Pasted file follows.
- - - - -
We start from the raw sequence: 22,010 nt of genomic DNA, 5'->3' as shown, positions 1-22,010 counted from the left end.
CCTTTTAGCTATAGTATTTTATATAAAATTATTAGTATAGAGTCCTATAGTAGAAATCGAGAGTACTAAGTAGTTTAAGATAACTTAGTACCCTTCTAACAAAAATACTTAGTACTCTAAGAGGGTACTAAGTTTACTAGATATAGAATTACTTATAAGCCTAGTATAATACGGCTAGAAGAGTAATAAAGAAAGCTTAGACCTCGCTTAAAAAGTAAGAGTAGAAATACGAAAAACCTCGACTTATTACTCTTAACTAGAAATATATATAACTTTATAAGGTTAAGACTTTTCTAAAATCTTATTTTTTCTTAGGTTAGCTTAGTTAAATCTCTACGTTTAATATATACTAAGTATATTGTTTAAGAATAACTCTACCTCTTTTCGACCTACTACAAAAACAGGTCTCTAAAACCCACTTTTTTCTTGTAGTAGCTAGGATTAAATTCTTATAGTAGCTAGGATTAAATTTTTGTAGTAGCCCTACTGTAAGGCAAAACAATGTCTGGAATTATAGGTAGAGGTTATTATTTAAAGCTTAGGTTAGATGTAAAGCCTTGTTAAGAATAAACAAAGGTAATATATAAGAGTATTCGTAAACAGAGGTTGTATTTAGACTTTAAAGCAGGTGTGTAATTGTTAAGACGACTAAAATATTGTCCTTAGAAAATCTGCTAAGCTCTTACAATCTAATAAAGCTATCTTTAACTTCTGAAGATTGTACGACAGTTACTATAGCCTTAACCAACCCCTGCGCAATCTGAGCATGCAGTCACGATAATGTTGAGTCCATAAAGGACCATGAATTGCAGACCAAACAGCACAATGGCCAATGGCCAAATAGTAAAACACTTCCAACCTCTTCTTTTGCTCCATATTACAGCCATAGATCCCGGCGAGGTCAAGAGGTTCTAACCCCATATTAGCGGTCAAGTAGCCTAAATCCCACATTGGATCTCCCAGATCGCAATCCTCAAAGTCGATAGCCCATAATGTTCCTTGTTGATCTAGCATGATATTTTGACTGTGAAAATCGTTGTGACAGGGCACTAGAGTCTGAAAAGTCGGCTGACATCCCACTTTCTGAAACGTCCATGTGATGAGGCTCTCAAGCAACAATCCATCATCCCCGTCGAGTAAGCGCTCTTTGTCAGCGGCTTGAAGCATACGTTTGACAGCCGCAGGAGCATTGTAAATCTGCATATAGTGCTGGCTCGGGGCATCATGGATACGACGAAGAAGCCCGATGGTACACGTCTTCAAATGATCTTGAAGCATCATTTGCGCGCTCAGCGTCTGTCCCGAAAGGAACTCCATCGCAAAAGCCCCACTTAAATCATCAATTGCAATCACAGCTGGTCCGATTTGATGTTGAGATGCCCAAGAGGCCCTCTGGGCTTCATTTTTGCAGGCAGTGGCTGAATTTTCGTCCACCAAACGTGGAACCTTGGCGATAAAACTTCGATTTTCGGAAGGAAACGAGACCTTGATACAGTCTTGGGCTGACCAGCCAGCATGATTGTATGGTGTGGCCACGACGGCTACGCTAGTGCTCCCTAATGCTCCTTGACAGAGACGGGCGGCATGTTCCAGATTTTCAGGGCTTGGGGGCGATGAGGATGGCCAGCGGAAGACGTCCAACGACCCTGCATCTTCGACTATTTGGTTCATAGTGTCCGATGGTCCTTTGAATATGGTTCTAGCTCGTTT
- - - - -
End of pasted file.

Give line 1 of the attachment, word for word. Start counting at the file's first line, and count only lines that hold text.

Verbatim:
We start from the raw sequence: 22,010 nt of genomic DNA, 5'->3' as shown, positions 1-22,010 counted from the left end.